The voice of Lee Mangar trembles with exhaustion and outrage.
Throughout the pandemic, she cared for her increasingly ill father without getting compensated. She says from her home in Ipswich, “I’m going to cry now … I just want everyone to know what an absolutely shabby position Suffolk puts vulnerable people like my father in,” “I’m just lucky that I have the determination to keep fighting, because there are a lot of people out there who can’t stand up for themselves. “Her father, Harold, sold his house to support a move to Mangar’s home in a specially adapted extension.
Suffolk Council, however, stopped paying Mangar £ 844 a month for the treatment of her father, who has Lewy Body Dementia, after the move. Under the Care Act, to help them conduct regular duties, persons in need of care may demand direct compensation from their local authority to compensate caregivers, including family members.
Mangar was paid to help Harold with his personal treatment and meals – now she has to do it without financial support. If anything shows us in 2020, it is that “care” needs to be at the root of policy | Lynne Segal and Andreas ChatzidakisContinue reading “They thought he was a self-payer. They thought he was a self-payer.”
But there isn’t any income,’ says Mangar, who quit her nursery job to look after her father. We live on the pension of my father and borrow money from my mother, who is in assisted living. Mangar can hardly afford to buy the basics to care for him – let alone himself with his favorite take-out meals or new clothing.
She says that her dad needs special wipes that cost £ 4.75 a box. “I ran out of those and I don’t have enough money to buy them at the moment.”
So I had to use a kitchen roll today, which isn’t a good thing. Her case is far from unusual. The Guardian’s demands for freedom of information to 19 English councils facing high demand for social services indicate that since March, more than 3,700 working-age adults with physical or mental disabilities and almost 8,500 people over 65 have had the cash value of their care package decreased. 1,200 working-age adults with disabilities and almost 3,500 people over 65 have h.
And less than half of the 255,000 social care applications were approved by the new applicants for assistance, with just 41 percent receiving supported care packages between March and September in the 19 authorities. “The pandemic seems to make a bad situation worse,” says Caroline Abrahams, director of the Age UK charity. “There is no reason to believe that these people’s needs have dimmed.”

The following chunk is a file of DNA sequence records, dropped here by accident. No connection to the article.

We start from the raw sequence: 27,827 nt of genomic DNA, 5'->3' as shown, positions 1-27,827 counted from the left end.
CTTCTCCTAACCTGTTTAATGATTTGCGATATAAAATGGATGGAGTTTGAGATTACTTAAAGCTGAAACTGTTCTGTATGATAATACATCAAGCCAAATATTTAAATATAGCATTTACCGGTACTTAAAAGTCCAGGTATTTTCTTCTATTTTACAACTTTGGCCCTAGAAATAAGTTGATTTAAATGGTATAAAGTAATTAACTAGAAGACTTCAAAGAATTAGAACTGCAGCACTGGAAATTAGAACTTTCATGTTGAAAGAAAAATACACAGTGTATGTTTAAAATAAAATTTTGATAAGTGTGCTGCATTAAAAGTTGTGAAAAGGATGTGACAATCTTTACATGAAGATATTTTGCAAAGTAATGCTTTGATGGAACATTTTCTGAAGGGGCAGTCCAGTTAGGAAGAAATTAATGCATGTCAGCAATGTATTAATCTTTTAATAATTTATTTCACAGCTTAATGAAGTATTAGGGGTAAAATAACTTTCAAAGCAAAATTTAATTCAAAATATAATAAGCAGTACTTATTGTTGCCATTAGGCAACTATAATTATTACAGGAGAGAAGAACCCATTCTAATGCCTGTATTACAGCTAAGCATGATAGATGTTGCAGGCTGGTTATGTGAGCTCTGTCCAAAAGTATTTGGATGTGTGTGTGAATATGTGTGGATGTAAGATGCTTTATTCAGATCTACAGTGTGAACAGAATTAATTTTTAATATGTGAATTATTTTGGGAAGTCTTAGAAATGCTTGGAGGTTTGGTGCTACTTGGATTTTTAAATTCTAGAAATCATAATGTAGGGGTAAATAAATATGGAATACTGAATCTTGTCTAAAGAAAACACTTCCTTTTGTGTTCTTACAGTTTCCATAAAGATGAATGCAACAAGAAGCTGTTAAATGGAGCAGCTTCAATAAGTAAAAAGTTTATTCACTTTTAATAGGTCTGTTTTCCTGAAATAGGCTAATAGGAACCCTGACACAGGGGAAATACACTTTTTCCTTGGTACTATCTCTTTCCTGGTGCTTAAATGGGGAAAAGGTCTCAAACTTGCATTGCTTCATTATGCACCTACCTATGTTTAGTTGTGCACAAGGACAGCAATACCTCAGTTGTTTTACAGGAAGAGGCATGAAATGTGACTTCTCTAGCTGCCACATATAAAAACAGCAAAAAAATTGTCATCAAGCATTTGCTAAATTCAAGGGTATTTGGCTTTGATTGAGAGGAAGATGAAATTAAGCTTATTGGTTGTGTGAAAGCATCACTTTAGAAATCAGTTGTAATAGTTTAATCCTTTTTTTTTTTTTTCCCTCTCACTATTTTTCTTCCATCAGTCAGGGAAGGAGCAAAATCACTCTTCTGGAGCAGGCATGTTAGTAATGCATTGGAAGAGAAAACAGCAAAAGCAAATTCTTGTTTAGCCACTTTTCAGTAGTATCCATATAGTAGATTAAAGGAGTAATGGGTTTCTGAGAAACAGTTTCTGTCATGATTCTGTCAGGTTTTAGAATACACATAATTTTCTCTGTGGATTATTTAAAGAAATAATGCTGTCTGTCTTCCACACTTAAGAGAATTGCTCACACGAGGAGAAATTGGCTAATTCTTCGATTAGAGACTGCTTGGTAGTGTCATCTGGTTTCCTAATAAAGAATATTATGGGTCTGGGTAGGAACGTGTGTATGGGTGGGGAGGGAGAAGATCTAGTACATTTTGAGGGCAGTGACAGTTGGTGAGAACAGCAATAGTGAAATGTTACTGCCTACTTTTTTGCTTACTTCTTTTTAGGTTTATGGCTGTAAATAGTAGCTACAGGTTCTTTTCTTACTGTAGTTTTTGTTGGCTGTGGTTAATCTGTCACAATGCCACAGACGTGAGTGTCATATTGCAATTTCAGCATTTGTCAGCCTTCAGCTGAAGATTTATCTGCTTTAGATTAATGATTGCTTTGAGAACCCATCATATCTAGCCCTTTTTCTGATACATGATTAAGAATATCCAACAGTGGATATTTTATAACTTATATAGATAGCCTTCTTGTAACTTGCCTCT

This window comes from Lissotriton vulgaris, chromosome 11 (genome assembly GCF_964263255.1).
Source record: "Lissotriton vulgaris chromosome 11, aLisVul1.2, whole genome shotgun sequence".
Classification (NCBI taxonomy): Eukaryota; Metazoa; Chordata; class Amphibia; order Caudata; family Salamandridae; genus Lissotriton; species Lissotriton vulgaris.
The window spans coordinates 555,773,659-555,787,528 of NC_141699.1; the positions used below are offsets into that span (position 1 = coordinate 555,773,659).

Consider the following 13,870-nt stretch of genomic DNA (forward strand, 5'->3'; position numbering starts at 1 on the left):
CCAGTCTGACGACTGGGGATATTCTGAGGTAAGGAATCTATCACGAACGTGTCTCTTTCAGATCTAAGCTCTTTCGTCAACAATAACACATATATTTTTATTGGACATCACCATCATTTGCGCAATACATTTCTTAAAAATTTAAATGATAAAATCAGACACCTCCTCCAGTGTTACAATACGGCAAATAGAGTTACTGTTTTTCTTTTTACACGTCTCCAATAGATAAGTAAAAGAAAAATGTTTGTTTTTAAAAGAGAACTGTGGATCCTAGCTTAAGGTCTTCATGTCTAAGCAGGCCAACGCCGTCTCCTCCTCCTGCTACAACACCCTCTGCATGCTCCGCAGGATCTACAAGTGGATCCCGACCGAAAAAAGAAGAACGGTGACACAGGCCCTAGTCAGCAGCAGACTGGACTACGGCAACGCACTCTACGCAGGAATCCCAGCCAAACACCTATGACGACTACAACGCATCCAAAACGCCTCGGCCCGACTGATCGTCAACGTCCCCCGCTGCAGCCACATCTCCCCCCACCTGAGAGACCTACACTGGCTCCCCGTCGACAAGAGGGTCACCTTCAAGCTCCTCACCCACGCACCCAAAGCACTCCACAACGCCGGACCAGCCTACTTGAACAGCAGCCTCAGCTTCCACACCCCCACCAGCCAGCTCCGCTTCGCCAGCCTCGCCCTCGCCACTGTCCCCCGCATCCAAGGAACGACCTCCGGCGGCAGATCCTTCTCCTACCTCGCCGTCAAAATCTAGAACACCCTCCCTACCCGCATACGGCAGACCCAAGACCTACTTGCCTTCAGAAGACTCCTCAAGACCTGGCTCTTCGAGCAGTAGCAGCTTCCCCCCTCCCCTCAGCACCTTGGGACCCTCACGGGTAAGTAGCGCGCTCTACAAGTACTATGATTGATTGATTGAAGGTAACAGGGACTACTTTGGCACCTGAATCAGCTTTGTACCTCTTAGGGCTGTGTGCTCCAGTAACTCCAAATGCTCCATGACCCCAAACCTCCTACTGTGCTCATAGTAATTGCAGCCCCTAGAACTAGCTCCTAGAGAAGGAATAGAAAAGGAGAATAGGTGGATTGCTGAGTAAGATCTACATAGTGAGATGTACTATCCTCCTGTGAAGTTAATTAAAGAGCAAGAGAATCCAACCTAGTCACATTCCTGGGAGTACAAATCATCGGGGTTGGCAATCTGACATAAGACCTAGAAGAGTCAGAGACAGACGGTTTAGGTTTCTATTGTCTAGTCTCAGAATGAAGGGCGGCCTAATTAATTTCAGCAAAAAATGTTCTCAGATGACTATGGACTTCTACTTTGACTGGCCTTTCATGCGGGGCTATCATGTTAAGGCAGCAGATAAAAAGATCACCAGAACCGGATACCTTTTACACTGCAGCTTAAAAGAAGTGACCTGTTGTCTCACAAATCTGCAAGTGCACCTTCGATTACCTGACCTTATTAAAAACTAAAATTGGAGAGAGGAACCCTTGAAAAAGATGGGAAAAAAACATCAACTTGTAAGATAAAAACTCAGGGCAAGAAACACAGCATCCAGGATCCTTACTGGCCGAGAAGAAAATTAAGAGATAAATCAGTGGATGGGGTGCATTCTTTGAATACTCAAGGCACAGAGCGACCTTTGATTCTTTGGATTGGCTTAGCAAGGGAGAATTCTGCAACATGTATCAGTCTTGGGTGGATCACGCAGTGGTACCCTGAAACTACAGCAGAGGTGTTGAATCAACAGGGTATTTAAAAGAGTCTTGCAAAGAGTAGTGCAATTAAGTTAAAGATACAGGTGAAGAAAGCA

Between March and September, Devon County Council lowered the monetary value of 655 care packages for working-age adults and almost 2,000 care packages for over-65s, more than any other council.
For 571 working-age adults and 1,779 older people, Suffolk Council cut funding. The highest proportion of social care applicants were refused by the Staffordshire council: nearly two-thirds of the 16,443 individuals who approached the council for a care evaluation during the pandemic initially received either an offer of guidance, occupational therapy, or were referred to support organisations. The second highest rejection rate was effectively deemed bankrupt in 2018 by the Northamptonshire County Council, with more than a third of households and individuals turning down long-term care packages, which may provide help with everyday activities such as washing and cooking for day center trips. City councils have turned down a significant proportion of care requests and cut funding during day center trips.
With 194 working-age adults and 223 older people in the city, Liverpool declined 31 percent of nearly 3,500 social care demands while reducing the hours caregivers spent.
A quarter of the 18,500 social care applications were rejected by Birmingham and 27 percent by Solihull. Unpaid family members had to pick up the pieces, but they are tired and totally shattered in some situations. The pandemic has raised the demands on already overburdened local social care provider requirements